It should be apparent by now that your approach to email marketing should only involve sending e-mails to individuals who want to receive them. This is typically accomplished when someone signs up at your website to receive an irresistible free gift and you include a subscription to your ezine. Avoid any temptation to send unsolicited emails under any circumstances. I know I probably don’t have to say that, but just sayin’.
There are a couple of different ways of getting people to sign up to receive your emails with the simplest way being what we call the “single opt-in.” Someone enters their email address on your sign-up form and they don’t need to take any other action. Your autoresponder will immediately send them a “welcome” or “thank you” e-mail after their sign up. This e-mail will likely contain some instructions, a link for accessing their gift, and a few words letting them know they can unsubscribe at any time.
The other common technique is known as a “confirmed” or “double opt in” sign up. With this method, as soon as an individual submits their e-mail address in your form, they get back an automated response email that asks them to click a link to confirm their subscription. If the individual does not click the confirmation link, then they will not be added to your e-mail list.
Each of these methods has it’s own advantages and disadvantages.
- This is by far the simplest for both your prospective subscriber and you; they provide their e-mail address once and then they’re done.
- You can begin sending your messages to new subscribers right away; there’s no need to wait for them to click a link in a confirmation e-mail.
- This method does not confirm that a particular email address was actually submitted by the person who owns it. Sometimes people make mistakes or write in bad addresses on purpose and you definitely don’t want to email to those addresses.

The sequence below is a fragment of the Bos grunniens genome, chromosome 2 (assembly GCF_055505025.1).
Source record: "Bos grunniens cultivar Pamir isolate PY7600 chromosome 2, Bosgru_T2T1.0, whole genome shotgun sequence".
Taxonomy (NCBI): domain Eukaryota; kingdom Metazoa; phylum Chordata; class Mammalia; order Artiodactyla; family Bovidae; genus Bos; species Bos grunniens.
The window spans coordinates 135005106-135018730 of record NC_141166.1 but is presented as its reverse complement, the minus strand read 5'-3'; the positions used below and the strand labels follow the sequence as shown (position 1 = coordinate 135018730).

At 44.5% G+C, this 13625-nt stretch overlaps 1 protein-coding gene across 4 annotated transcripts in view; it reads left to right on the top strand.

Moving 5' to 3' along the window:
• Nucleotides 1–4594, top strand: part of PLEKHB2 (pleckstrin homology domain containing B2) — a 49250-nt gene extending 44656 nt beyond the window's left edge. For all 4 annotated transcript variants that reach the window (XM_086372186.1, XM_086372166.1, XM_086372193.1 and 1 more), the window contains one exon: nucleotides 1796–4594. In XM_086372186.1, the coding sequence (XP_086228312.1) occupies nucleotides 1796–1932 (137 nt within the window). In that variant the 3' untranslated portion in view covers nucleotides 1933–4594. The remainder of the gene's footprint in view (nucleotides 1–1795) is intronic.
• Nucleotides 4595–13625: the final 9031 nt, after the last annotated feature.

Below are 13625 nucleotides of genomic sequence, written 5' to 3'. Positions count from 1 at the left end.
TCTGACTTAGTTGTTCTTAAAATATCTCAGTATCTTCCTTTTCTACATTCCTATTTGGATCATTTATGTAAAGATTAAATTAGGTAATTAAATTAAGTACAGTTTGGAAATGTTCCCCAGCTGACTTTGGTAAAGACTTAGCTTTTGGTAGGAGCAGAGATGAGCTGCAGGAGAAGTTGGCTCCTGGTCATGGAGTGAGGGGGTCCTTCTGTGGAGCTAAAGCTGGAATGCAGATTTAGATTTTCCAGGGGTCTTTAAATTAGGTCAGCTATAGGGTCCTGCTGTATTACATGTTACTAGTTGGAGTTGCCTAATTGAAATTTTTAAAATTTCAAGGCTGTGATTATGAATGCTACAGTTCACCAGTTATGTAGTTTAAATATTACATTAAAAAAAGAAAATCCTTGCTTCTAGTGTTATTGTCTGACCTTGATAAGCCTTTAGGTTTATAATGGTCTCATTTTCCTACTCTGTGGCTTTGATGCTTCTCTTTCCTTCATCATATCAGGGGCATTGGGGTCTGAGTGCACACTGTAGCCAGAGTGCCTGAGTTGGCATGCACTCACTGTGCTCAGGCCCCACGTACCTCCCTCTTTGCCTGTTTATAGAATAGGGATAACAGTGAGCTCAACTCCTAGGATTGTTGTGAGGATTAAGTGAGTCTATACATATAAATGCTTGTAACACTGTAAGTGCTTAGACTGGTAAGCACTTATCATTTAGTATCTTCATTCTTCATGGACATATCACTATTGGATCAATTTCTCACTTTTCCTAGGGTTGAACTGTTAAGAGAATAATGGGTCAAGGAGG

- A competitor or someone else who wants to harm your business can submit third party email addresses, and those individuals could complain that they never signed up for your mailing — and possibly get you blacklisted with spam services.
Confirmed or Double Opt-In
- An individual who takes the extra step of clicking the confirmation or double opt-in link is likely to be more interested in your marketing message than someone who fails to make the confirmation. They are more committed and likely a better prospect for you.
- It protects you from sending email to the wrong addresses or an address that simply does not exist. Plus it’s the best insurance you have against any kind of spam complaints. (And unfortunately, deserved or not, you’ll get some spam complaints.)
- If you’ve never sent e-mail to a particular individual before — and let’s face it, that’s the case with virtually all new subscribers — your confirmation message or double opt-in follow-up could easily be routed to their junk folder. Unless they happen to check it and notice your e-mail, they may never get the opportunity to confirm their subscription.
- Some people might simply be too lazy to actually click on your confirmation link.
- You will get fewer completed sign-ups. Period.
What’s the Right Way?
It’s far from a clear choice on whether you should use a double opt-in method to build your mailing list. The best approach may be to analyze the sign-up, confirmation and conversion rates for whatever method you’re currently using, and use those numbers to help you decide whether a different approach may be more effective.
Just know that in spite of some email service providers’ best attempts, it is not a requirement that you use double opt-in. In fact, other than the fact that we don’t want to be seen as spammers, it is not against the law to send unsolicited email as so many will try to tell you. What you DO have to do by law, however, is to provide a way for subscribers to opt-OUT of your list. In other words, unsubscribe.
More on these topics to come.
If you need help in making some decisions around your email marketing plans, let’s have a chat about it: CoffeeTalk Time with Marty in my no-selling zone.
Would love to know your take on this whole double opt-in/single opt-in thing. Which one do you use primarily? Please share your views in the comment section below.